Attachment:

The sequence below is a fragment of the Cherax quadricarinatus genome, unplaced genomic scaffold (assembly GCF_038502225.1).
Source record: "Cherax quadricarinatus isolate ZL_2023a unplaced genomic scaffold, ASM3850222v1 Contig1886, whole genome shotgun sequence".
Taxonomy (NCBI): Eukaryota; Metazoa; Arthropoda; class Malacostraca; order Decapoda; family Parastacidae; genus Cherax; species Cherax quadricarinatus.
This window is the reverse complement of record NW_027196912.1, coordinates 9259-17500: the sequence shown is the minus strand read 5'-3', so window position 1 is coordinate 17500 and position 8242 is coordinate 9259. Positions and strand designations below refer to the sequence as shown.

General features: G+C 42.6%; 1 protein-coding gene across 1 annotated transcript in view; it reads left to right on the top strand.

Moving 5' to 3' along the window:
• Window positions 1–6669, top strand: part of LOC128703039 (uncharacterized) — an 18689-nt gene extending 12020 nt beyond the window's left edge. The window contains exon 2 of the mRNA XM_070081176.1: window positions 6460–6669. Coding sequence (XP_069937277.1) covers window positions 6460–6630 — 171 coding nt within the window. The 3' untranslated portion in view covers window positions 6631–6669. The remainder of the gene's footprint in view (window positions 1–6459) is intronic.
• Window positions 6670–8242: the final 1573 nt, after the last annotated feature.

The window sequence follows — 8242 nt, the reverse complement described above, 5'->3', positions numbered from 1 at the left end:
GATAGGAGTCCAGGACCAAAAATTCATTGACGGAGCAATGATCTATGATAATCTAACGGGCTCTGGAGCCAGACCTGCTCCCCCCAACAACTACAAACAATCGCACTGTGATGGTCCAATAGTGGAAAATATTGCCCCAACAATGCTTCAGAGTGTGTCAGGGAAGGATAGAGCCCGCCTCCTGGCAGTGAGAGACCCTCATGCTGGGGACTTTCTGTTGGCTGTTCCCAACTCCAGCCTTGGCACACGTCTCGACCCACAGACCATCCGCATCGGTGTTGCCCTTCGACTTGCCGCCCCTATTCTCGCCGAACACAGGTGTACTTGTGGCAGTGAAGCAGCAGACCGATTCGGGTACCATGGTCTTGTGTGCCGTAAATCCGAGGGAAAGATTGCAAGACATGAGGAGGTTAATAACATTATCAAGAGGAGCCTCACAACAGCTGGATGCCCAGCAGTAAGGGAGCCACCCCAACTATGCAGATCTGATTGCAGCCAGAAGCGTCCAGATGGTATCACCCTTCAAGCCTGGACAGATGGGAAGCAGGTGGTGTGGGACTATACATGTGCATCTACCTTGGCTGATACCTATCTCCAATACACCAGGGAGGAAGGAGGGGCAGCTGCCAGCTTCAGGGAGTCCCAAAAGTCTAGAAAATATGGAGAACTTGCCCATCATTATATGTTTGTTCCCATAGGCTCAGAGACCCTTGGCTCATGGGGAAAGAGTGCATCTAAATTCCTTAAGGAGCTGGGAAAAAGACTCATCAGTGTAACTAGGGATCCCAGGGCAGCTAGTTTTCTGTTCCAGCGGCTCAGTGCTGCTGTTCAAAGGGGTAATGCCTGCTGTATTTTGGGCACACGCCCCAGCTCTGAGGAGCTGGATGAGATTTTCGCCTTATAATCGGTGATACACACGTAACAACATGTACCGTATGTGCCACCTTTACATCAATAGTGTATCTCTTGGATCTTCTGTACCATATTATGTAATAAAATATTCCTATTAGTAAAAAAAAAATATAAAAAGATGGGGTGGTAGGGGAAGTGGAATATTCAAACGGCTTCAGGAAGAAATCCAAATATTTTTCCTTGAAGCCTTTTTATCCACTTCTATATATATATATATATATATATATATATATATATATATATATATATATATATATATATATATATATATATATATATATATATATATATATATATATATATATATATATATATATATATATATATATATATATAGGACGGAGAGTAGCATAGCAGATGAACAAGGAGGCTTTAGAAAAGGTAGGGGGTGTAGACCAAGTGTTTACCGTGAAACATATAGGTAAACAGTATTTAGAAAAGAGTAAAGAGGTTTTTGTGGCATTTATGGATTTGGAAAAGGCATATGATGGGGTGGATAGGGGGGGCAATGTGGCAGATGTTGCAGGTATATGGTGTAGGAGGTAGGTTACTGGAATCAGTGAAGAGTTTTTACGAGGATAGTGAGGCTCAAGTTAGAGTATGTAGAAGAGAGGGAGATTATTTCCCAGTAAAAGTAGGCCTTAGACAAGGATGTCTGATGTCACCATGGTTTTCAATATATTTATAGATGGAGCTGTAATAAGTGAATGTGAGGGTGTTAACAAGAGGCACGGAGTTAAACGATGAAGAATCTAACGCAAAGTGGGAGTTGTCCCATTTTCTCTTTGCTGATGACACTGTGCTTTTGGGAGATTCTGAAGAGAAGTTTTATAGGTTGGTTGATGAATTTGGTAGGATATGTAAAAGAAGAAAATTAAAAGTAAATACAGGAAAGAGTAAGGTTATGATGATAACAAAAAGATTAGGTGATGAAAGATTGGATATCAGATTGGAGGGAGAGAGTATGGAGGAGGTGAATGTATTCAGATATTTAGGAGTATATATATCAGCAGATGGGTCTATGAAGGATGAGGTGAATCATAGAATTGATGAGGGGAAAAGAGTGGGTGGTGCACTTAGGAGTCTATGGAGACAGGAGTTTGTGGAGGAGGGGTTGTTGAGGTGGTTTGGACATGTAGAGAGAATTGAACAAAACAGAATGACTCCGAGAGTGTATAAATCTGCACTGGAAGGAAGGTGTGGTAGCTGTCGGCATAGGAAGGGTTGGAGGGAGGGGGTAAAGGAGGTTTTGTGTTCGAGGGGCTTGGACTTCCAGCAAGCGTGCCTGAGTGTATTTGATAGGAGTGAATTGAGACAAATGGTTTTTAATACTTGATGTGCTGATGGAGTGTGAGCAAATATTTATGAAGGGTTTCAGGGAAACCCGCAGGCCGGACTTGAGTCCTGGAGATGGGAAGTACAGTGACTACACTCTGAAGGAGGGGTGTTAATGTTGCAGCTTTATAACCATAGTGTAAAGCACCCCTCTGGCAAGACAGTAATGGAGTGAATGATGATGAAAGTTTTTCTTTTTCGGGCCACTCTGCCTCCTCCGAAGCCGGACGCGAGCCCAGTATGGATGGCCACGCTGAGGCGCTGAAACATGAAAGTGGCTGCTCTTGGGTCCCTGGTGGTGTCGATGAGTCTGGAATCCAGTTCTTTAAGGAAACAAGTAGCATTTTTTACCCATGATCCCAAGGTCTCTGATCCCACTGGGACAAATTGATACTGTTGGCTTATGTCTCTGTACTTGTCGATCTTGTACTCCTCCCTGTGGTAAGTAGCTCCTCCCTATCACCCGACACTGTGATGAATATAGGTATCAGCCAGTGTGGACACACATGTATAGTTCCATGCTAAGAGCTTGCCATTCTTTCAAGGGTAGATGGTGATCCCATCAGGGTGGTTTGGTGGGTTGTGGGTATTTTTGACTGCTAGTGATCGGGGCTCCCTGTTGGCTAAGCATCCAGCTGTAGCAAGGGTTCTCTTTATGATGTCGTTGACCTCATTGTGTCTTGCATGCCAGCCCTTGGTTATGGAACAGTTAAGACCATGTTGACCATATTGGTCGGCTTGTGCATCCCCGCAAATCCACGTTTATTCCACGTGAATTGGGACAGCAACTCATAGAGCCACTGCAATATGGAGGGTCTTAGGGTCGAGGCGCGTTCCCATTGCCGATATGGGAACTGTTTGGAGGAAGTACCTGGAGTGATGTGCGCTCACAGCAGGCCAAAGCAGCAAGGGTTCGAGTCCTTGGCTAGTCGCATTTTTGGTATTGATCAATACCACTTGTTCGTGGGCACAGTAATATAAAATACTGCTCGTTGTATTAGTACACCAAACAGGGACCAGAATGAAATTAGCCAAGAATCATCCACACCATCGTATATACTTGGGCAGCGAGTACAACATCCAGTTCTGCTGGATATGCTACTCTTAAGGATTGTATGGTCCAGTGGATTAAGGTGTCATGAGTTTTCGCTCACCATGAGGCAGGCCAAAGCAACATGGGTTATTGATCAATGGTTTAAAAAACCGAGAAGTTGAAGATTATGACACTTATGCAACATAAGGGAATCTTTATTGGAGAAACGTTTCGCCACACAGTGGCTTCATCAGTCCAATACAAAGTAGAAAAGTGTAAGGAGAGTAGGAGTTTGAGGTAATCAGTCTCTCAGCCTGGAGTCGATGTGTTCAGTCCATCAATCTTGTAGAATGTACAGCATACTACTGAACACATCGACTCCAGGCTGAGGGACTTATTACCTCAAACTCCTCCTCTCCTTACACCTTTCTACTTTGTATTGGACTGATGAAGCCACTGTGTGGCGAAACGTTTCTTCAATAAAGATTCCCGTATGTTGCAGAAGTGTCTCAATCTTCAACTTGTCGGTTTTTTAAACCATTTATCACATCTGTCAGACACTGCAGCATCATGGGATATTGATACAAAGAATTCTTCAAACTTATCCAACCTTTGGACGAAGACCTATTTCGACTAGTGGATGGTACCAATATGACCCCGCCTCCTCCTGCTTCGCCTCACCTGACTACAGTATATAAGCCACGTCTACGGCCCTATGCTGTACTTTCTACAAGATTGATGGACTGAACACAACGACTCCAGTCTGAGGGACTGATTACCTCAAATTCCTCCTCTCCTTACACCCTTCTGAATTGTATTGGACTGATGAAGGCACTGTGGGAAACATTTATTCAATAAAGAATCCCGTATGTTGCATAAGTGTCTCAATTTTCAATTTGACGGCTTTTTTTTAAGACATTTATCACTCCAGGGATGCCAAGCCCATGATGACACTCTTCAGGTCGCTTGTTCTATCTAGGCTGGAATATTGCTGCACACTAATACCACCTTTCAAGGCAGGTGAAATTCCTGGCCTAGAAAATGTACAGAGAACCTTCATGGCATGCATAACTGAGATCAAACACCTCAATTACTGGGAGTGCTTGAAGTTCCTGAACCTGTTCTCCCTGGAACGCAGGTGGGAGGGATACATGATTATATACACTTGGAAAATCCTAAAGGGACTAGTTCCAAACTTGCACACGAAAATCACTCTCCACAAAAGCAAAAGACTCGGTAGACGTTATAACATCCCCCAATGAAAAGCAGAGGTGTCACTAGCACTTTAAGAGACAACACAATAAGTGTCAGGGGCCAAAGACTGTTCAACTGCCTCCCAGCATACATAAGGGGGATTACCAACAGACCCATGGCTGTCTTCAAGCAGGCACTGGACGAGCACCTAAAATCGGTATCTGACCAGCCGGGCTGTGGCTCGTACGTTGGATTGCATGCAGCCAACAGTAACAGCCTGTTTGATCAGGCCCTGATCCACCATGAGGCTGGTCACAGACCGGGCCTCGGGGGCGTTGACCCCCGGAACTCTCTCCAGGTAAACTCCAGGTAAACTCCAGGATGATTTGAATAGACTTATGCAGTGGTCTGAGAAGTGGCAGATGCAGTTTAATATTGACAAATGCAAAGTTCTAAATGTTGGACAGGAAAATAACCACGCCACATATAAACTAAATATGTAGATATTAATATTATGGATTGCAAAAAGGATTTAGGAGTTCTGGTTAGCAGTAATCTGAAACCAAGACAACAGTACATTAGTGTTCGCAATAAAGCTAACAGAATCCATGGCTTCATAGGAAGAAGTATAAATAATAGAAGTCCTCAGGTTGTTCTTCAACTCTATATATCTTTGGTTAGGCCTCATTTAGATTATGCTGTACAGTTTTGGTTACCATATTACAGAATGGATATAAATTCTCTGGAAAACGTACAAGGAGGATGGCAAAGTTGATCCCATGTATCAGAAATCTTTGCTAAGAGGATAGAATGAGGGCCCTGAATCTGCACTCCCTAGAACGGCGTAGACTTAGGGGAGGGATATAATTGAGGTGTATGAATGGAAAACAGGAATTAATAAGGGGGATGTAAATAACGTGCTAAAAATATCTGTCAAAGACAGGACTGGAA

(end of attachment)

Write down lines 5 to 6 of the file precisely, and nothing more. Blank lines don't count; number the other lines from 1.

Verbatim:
General features: G+C 42.6%; 1 protein-coding gene across 1 annotated transcript in view; it reads left to right on the top strand.

Moving 5' to 3' along the window: